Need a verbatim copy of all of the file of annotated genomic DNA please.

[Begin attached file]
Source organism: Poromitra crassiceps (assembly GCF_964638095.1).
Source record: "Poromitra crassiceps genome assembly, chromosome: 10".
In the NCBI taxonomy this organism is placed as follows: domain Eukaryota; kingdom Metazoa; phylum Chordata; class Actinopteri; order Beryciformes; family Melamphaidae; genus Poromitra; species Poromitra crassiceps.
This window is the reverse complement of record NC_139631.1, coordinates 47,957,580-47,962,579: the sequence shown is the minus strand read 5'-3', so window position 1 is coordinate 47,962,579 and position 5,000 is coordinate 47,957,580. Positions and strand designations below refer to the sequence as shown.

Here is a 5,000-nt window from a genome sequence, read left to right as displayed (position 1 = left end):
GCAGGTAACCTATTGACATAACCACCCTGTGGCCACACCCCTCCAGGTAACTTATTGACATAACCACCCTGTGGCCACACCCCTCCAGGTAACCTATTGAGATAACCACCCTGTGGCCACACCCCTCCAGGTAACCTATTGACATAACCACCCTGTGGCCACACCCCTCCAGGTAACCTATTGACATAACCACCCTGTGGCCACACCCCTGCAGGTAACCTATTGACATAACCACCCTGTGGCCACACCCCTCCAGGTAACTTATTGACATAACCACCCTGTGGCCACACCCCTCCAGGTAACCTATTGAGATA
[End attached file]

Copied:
Source organism: Poromitra crassiceps (assembly GCF_964638095.1).
Source record: "Poromitra crassiceps genome assembly, chromosome: 10".
In the NCBI taxonomy this organism is placed as follows: domain Eukaryota; kingdom Metazoa; phylum Chordata; class Actinopteri; order Beryciformes; family Melamphaidae; genus Poromitra; species Poromitra crassiceps.
This window is the reverse complement of record NC_139631.1, coordinates 47,957,580-47,962,579: the sequence shown is the minus strand read 5'-3', so window position 1 is coordinate 47,962,579 and position 5,000 is coordinate 47,957,580. Positions and strand designations below refer to the sequence as shown.

Here is a 5,000-nt window from a genome sequence, read left to right as displayed (position 1 = left end):
GCAGGTAACCTATTGACATAACCACCCTGTGGCCACACCCCTCCAGGTAACTTATTGACATAACCACCCTGTGGCCACACCCCTCCAGGTAACCTATTGAGATAACCACCCTGTGGCCACACCCCTCCAGGTAACCTATTGACATAACCACCCTGTGGCCACACCCCTCCAGGTAACCTATTGACATAACCACCCTGTGGCCACACCCCTGCAGGTAACCTATTGACATAACCACCCTGTGGCCACACCCCTCCAGGTAACTTATTGACATAACCACCCTGTGGCCACACCCCTCCAGGTAACCTATTGAGATA